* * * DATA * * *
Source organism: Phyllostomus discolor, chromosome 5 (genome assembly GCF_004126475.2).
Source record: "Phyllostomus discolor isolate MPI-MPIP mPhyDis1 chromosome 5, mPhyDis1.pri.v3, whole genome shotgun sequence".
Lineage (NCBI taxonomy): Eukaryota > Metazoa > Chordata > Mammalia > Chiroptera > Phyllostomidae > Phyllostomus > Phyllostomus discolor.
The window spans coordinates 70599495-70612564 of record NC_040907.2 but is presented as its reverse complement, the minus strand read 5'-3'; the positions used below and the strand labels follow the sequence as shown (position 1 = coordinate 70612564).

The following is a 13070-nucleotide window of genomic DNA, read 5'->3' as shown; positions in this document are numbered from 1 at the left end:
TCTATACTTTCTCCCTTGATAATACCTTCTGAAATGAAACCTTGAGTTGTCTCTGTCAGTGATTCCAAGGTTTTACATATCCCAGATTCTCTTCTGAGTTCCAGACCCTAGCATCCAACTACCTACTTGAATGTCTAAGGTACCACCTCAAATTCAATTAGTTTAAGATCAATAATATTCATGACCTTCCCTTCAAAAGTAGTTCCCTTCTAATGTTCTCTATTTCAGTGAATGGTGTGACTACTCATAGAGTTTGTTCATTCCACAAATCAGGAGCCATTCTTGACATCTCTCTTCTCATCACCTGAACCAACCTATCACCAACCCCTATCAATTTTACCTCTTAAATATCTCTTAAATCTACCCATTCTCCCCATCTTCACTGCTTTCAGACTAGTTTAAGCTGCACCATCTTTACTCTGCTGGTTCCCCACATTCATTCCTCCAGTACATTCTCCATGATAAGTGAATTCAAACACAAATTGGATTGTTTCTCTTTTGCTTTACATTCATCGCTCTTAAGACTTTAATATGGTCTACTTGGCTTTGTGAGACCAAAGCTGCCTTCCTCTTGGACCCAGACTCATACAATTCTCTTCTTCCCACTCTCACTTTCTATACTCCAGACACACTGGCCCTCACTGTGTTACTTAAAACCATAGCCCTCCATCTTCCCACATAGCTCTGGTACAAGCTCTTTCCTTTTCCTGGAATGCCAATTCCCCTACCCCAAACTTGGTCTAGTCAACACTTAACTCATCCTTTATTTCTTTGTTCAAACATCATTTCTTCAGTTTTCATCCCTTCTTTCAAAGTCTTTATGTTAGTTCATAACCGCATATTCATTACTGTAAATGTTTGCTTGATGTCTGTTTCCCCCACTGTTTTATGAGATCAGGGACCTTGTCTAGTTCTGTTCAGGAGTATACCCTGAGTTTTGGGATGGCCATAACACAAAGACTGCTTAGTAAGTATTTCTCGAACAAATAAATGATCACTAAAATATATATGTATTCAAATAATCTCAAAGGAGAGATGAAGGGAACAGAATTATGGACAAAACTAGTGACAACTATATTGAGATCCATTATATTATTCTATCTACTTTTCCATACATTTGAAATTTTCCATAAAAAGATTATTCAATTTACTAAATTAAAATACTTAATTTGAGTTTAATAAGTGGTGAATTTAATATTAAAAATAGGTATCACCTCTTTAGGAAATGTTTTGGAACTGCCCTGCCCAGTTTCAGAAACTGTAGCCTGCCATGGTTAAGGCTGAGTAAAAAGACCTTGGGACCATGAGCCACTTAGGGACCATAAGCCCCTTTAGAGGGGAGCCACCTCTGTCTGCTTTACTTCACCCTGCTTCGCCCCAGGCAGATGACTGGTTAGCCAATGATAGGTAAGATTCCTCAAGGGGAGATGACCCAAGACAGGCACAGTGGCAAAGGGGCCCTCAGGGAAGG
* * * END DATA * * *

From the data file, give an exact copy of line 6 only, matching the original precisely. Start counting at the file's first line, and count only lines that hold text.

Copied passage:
TCTATACTTTCTCCCTTGATAATACCTTCTGAAATGAAACCTTGAGTTGTCTCTGTCAGTGATTCCAAGGTTTTACATATCCCAGATTCTCTTCTGAGTTCCAGACCCTAGCATCCAACTACCTACTTGAATGTCTAAGGTACCACCTCAAATTCAATTAGTTTAAGATCAATAATATTCATGACCTTCCCTTCAAAAGTAGTTCCCTTCTAATGTTCTCTATTTCAGTGAATGGTGTGACTACTCATAGAGTTTGTTCATTCCACAAATCAGGAGCCATTCTTGACATCTCTCTTCTCATCACCTGAACCAACCTATCACCAACCCCTATCAATTTTACCTCTTAAATATCTCTTAAATCTACCCATTCTCCCCATCTTCACTGCTTTCAGACTAGTTTAAGCTGCACCATCTTTACTCTGCTGGTTCCCCACATTCATTCCTCCAGTACATTCTCCATGATAAGTGAATTCAAACACAAATTGGATTGTTTCTCTTTTGCTTTACATTCATCGCTCTTAAGACTTTAATATGGTCTACTTGGCTTTGTGAGACCAAAGCTGCCTTCCTCTTGGACCCAGACTCATACAATTCTCTTCTTCCCACTCTCACTTTCTATACTCCAGACACACTGGCCCTCACTGTGTTACTTAAAACCATAGCCCTCCATCTTCCCACATAGCTCTGGTACAAGCTCTTTCCTTTTCCTGGAATGCCAATTCCCCTACCCCAAACTTGGTCTAGTCAACACTTAACTCATCCTTTATTTCTTTGTTCAAACATCATTTCTTCAGTTTTCATCCCTTCTTTCAAAGTCTTTATGTTAGTTCATAACCGCATATTCATTACTGTAAATGTTTGCTTGATGTCTGTTTCCCCCACTGTTTTATGAGATCAGGGACCTTGTCTAGTTCTGTTCAGGAGTATACCCTGAGTTTTGGGATGGCCATAACACAAAGACTGCTTAGTAAGTATTTCTCGAACAAATAAATGATCACTAAAATATATATGTATTCAAATAATCTCAAAGGAGAGATGAAGGGAACAGAATTATGGACAAAACTAGTGACAACTATATTGAGATCCATTATATTATTCTATCTACTTTTCCATACATTTGAAATTTTCCATAAAAAGATTATTCAATTTACTAAATTAAAATACTTAATTTGAGTTTAATAAGTGGTGAATTTAATATTAAAAATAGGTATCACCTCTTTAGGAAATGTTTTGGAACTGCCCTGCCCAGTTTCAGAAACTGTAGCCTGCCATGGTTAAGGCTGAGTAAAAAGACCTTGGGACCATGAGCCACTTAGGGACCATAAGCCCCTTTAGAGGGGAGCCACCTCTGTCTGCTTTACTTCACCCTGCTTCGCCCCAGGCAGATGACTGGTTAGCCAATGATAGGTAAGATTCCTCAAGGGGAGATGACCCAAGACAGGCACAGTGGCAAAGGGGCCCTCAGGGAAGG